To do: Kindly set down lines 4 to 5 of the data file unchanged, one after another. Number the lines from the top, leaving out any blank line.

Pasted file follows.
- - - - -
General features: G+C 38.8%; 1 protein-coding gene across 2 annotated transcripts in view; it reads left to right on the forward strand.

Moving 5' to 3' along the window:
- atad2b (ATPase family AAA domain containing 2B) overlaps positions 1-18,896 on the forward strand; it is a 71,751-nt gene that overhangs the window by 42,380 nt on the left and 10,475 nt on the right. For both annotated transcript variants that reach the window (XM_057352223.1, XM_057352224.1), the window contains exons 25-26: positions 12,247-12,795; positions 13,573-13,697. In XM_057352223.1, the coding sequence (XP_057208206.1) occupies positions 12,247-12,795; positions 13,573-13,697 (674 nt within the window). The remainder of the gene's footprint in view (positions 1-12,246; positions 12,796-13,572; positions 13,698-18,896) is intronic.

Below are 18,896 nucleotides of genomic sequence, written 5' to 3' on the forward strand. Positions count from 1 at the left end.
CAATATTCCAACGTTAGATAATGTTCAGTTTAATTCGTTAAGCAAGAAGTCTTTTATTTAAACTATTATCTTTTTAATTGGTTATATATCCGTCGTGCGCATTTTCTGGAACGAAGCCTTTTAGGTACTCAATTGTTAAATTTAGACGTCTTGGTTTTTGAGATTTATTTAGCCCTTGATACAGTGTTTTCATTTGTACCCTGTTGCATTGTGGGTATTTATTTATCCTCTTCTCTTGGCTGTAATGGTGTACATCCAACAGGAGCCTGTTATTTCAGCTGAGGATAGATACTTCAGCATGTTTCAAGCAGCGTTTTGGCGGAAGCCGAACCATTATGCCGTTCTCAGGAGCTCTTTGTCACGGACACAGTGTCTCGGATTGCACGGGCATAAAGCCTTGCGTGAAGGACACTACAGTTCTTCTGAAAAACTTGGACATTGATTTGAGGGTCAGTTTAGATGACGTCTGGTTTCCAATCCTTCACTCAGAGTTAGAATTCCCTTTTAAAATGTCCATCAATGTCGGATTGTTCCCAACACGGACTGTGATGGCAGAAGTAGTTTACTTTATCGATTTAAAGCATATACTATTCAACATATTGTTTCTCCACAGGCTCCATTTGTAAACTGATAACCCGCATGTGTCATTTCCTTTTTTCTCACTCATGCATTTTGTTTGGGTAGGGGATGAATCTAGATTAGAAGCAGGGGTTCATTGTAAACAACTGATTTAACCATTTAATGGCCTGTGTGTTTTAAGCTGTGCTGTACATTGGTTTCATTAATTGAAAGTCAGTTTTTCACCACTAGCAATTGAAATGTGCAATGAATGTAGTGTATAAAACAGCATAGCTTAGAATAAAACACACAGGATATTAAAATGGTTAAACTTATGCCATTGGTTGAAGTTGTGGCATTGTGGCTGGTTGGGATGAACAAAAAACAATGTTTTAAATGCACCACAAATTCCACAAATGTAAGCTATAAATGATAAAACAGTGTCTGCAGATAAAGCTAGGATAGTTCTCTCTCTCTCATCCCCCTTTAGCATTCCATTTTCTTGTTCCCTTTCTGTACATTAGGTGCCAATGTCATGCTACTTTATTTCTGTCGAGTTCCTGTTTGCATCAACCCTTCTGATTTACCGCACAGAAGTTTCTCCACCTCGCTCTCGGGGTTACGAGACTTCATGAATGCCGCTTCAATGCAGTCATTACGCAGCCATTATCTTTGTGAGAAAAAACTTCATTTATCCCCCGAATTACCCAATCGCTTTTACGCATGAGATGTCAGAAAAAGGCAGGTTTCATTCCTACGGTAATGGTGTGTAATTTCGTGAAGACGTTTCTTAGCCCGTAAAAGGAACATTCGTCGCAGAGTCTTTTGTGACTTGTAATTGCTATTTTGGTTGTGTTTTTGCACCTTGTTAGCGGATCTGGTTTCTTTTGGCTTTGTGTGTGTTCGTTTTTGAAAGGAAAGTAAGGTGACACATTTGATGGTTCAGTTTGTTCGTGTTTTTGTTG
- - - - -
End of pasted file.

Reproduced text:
Below are 18,896 nucleotides of genomic sequence, written 5' to 3' on the forward strand. Positions count from 1 at the left end.
CAATATTCCAACGTTAGATAATGTTCAGTTTAATTCGTTAAGCAAGAAGTCTTTTATTTAAACTATTATCTTTTTAATTGGTTATATATCCGTCGTGCGCATTTTCTGGAACGAAGCCTTTTAGGTACTCAATTGTTAAATTTAGACGTCTTGGTTTTTGAGATTTATTTAGCCCTTGATACAGTGTTTTCATTTGTACCCTGTTGCATTGTGGGTATTTATTTATCCTCTTCTCTTGGCTGTAATGGTGTACATCCAACAGGAGCCTGTTATTTCAGCTGAGGATAGATACTTCAGCATGTTTCAAGCAGCGTTTTGGCGGAAGCCGAACCATTATGCCGTTCTCAGGAGCTCTTTGTCACGGACACAGTGTCTCGGATTGCACGGGCATAAAGCCTTGCGTGAAGGACACTACAGTTCTTCTGAAAAACTTGGACATTGATTTGAGGGTCAGTTTAGATGACGTCTGGTTTCCAATCCTTCACTCAGAGTTAGAATTCCCTTTTAAAATGTCCATCAATGTCGGATTGTTCCCAACACGGACTGTGATGGCAGAAGTAGTTTACTTTATCGATTTAAAGCATATACTATTCAACATATTGTTTCTCCACAGGCTCCATTTGTAAACTGATAACCCGCATGTGTCATTTCCTTTTTTCTCACTCATGCATTTTGTTTGGGTAGGGGATGAATCTAGATTAGAAGCAGGGGTTCATTGTAAACAACTGATTTAACCATTTAATGGCCTGTGTGTTTTAAGCTGTGCTGTACATTGGTTTCATTAATTGAAAGTCAGTTTTTCACCACTAGCAATTGAAATGTGCAATGAATGTAGTGTATAAAACAGCATAGCTTAGAATAAAACACACAGGATATTAAAATGGTTAAACTTATGCCATTGGTTGAAGTTGTGGCATTGTGGCTGGTTGGGATGAACAAAAAACAATGTTTTAAATGCACCACAAATTCCACAAATGTAAGCTATAAATGATAAAACAGTGTCTGCAGATAAAGCTAGGATAGTTCTCTCTCTCTCATCCCCCTTTAGCATTCCATTTTCTTGTTCCCTTTCTGTACATTAGGTGCCAATGTCATGCTACTTTATTTCTGTCGAGTTCCTGTTTGCATCAACCCTTCTGATTTACCGCACAGAAGTTTCTCCACCTCGCTCTCGGGGTTACGAGACTTCATGAATGCCGCTTCAATGCAGTCATTACGCAGCCATTATCTTTGTGAGAAAAAACTTCATTTATCCCCCGAATTACCCAATCGCTTTTACGCATGAGATGTCAGAAAAAGGCAGGTTTCATTCCTACGGTAATGGTGTGTAATTTCGTGAAGACGTTTCTTAGCCCGTAAAAGGAACATTCGTCGCAGAGTCTTTTGTGACTTGTAATTGCTATTTTGGTTGTGTTTTTGCACCTTGTTAGCGGATCTGGTTTCTTTTGGCTTTGTGTGTGTTCGTTTTTGAAAGGAAAGTAAGGTGACACATTTGATGGTTCAGTTTGTTCGTGTTTTTGTTG